In 1913, Jerry Mahoney introduced the first stationary diner. They proliferated after World War I, and really appealed to the hordes of GIs returning home from both the European and Pacific Theaters in the summer and fall of 1945. By the 1950s, Mahoney owned more than 6,000 diners nationwide.

Today, the diner’s role as a cultural icon is indisputable. “It is a setting in acclaimed films like Pulp Fiction and When Harry Met Sally, television sitcoms and series like Happy Days and Twin Peaks, some of the greatest novels of the 20th century, and even paintings by Edward Hopper and Normal Rockwell,” writes Joan Russell for Paste in 2016. (In fact, the mere mention of the word diner conjures images of Hopper’s Nighthawks in most people’s minds.) The Johnson & Wales Culinary Museum in Rhode Island even has a collection of more than 250 photos of stainless steel diners, floor plans and notes made by the builders who designed them.

Recognizing that diners are particularly threatened in New York City, where their numbers have plummeted and this “dynamic part of the city’s fabric is dying,” she’s become obsessed with documenting this fast-fading segment of the American zeitgeist before it disappears forever. And with that goal firmly in mind, she is assiduously collecting memorabilia, menus, owner interviews and patron profiles in addition to the photos she takes. And as a photo-documentarian, she fastidiously avoids posing anyone or otherwise staging any of her shots.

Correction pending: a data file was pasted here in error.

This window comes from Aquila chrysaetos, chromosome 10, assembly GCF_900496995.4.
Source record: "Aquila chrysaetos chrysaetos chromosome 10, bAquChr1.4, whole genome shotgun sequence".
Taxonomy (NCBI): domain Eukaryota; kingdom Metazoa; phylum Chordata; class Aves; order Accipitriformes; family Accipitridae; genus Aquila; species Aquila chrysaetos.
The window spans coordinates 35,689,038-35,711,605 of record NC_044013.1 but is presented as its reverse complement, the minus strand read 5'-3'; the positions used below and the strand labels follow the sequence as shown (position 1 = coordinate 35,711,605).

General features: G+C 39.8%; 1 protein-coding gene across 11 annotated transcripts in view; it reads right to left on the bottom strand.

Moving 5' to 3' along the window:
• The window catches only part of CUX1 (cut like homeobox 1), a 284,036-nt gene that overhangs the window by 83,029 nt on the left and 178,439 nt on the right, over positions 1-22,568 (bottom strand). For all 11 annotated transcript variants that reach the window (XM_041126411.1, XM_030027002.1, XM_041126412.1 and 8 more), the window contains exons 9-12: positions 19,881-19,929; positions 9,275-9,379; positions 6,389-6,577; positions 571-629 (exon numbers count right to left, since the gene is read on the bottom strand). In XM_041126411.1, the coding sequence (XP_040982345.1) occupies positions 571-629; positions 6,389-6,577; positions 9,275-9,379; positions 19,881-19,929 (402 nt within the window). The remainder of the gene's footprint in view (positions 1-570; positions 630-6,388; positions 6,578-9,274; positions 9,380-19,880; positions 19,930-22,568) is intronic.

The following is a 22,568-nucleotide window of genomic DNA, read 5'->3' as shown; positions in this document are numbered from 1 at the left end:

“They are simply a moment in time at a single diner.”

That said, some of the owners she’s met over the past three years have begged Riley to take their pictures and include them in her body of work. And that informs the humanistic side of her project.

“I typically go in as an unassuming customer, but most [of the proprietors] are delighted to have me. Their life’s work is in that establishment! They’ve put in 14 hour days seven days a week for 40 years. So when someone shows a passion for diners, they won’t let you leave.

“Diners are often immigrant success stories, the majority owned by Greek immigrants,” Riley notes.